HAZRAT, THE SUFI
Human Arts Ensemble
Under the Sun
Universal Justice : 1974
James Marshall, alto sax, flute; Lester Bowie, trumpet; Oliver Lake, tenor sax, alto sax, flute; Marty Ehrlich, alto sax, flute; Victor Reef, trombone; J.D. Parran, bass clarinet, soprano sax, flute, harmonica; Kwame Graham, electric piano; Vincent Terrell, cello; Butch Smith, bass; Charles Bobo Shaw, Jr., drums; Alan Suits, tambura; Abdallah Yakub, percussion; Abdallah Yakub, Carol Marshall, J.D. Parran, James Marshall, Marty Ehrlich, small instruments.
The Human Arts Ensemble — not exactly a household name. An outgrowth of the Black Artists’ Group (BAG) in St. Louis, it is nonetheless a supergroup featuring Lester Bowie and Oliver Lake, an extraordinary band that for years erased the lines between such modes as free and funk, trad and avant, east and west.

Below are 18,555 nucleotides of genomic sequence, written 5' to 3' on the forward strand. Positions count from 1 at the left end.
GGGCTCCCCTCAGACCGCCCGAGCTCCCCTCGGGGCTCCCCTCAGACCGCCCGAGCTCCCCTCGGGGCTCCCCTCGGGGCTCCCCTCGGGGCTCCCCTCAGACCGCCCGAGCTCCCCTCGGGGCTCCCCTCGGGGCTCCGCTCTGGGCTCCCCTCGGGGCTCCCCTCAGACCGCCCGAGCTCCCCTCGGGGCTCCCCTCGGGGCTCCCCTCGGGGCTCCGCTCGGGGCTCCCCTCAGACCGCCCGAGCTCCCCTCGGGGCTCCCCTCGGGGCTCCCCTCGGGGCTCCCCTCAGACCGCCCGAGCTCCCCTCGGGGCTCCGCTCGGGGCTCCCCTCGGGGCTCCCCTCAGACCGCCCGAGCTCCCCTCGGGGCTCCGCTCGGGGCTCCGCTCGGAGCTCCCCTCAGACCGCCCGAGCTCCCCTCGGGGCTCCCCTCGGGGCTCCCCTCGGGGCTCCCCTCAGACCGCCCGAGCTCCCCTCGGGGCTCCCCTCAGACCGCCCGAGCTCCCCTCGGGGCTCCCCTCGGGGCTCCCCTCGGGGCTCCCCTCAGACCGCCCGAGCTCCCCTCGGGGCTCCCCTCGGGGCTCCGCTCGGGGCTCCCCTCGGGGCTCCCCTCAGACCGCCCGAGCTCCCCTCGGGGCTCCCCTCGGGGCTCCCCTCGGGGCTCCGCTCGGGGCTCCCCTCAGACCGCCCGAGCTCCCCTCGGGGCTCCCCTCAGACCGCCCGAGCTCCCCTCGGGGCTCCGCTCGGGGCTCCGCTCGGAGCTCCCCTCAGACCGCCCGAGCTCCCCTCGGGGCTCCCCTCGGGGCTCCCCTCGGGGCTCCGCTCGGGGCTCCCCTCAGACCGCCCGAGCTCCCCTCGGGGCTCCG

Their record Under the Sun, though released in multiple versions, is not terribly well known and serves as yet another example of how some of the rarest jazz albums are the very ones most likely to turn agnostics into full-fledged disciples. This non-stop track, side two of the original LP, aptly name-checks Sufism, as it’s nothing less than a full-on celebration — and a raucous one at that.
The textures are remarkable: eastern drones and bluesy psychedelic patterns woven seamlessly into the 21-minute track. It goes by in a flash — just give it a few minutes and you’ll find yourself carried away by Butch Smith’s chewy, elastic and irresistible bass-line. So put on your dancing shoes and join the carnival. There’s room for everyone under the sun.